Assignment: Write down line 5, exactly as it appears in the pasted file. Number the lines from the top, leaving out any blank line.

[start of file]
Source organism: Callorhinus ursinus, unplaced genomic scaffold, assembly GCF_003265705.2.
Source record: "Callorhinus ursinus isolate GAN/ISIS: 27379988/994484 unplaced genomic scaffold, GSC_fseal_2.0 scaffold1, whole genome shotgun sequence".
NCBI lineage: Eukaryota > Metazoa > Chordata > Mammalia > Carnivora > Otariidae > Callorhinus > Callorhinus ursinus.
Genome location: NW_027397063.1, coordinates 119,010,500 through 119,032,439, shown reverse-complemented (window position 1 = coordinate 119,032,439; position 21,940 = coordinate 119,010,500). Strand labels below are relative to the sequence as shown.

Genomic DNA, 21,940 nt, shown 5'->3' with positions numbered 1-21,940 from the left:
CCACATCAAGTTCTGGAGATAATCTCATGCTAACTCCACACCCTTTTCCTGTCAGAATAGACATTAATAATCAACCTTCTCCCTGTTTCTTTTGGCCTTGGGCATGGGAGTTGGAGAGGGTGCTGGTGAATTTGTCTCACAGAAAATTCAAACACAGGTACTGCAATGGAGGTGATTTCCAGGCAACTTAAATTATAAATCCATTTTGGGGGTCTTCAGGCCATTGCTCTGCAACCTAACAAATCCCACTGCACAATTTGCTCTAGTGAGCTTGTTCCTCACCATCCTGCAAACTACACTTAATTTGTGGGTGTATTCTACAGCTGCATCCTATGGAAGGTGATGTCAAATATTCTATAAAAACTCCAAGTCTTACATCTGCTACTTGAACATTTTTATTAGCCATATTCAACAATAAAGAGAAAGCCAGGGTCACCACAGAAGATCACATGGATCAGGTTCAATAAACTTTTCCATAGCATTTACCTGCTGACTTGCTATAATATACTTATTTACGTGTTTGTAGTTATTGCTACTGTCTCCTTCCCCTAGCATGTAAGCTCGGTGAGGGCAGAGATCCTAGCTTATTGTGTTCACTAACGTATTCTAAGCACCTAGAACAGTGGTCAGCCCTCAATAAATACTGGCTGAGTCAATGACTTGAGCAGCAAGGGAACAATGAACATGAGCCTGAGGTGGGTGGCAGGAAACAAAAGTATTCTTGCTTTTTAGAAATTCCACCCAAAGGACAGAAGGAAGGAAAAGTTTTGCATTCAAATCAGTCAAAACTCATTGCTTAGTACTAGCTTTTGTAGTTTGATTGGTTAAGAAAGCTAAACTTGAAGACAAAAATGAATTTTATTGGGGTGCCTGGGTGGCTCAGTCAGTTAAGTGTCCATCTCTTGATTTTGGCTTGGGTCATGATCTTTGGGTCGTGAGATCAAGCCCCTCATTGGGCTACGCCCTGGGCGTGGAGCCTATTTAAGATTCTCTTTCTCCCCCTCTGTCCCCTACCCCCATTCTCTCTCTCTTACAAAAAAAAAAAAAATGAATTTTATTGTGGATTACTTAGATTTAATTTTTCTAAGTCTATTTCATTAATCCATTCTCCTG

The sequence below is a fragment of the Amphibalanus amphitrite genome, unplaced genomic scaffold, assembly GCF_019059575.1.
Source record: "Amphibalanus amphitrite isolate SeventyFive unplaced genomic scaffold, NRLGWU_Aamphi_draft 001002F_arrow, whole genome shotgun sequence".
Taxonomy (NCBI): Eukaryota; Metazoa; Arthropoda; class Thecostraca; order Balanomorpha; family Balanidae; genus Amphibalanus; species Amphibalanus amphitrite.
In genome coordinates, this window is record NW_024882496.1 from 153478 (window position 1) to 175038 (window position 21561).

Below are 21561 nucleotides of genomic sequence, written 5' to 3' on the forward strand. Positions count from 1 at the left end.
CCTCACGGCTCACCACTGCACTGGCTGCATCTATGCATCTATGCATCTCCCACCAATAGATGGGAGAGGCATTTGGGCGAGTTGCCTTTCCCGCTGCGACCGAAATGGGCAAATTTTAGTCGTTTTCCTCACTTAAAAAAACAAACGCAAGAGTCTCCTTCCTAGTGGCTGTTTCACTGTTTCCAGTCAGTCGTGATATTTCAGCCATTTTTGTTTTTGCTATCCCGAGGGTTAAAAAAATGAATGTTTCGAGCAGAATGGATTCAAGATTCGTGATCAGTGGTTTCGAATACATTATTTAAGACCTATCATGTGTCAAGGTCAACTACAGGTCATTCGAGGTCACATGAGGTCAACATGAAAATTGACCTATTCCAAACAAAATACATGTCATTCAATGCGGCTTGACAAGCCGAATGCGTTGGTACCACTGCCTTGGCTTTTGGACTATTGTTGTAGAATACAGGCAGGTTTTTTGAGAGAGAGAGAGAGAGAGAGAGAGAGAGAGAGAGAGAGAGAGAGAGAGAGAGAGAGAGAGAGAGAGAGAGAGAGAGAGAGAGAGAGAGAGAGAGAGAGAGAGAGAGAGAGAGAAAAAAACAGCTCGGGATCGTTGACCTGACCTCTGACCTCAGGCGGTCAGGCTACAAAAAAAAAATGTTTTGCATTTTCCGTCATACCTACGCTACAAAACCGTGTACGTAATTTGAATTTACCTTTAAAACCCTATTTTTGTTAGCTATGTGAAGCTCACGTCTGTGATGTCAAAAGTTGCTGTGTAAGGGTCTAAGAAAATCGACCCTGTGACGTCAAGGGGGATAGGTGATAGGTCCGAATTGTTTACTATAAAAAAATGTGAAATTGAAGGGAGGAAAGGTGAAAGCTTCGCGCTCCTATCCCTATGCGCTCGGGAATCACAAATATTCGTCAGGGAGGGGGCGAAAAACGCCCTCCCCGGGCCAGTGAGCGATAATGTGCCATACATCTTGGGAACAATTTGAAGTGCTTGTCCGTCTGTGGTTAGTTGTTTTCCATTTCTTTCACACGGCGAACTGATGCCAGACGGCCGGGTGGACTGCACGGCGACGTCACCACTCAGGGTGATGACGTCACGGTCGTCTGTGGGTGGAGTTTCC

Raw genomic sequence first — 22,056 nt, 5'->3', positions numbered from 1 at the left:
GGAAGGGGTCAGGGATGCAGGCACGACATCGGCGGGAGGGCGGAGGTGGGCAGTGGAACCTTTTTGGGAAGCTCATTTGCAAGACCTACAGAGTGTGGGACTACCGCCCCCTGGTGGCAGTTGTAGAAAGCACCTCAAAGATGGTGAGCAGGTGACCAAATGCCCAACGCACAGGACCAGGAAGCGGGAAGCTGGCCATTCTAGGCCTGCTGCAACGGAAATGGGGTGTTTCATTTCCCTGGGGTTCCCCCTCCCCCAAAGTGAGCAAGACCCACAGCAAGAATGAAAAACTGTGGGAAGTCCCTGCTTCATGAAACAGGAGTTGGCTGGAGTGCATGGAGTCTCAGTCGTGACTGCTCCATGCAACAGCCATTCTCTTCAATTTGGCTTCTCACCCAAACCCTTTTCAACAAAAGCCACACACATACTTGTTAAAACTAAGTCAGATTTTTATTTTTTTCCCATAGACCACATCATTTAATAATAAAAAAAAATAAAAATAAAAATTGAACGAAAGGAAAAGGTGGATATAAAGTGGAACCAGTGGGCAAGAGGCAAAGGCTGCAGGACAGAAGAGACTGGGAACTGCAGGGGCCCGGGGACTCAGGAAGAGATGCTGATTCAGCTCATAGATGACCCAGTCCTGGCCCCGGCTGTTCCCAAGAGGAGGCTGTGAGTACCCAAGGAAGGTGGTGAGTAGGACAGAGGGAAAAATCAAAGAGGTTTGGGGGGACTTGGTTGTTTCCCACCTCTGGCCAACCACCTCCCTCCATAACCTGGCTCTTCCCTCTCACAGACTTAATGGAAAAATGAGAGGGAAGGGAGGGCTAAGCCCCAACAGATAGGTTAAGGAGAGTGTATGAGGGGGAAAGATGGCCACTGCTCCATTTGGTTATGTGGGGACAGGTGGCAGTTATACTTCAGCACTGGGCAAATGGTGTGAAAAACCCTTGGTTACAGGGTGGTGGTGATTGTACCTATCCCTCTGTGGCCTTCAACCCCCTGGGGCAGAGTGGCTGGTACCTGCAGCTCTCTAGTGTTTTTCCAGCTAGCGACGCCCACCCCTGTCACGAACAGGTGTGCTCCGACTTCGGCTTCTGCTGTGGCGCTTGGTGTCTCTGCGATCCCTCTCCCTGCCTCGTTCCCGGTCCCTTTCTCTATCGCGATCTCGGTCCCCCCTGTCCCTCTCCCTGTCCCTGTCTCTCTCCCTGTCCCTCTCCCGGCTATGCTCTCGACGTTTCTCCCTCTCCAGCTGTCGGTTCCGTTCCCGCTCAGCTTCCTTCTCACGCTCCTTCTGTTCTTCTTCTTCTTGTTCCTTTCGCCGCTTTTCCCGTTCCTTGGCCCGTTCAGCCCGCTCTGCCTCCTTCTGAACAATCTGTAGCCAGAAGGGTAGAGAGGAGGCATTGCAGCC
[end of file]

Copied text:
Genomic DNA, 21,940 nt, shown 5'->3' with positions numbered 1-21,940 from the left: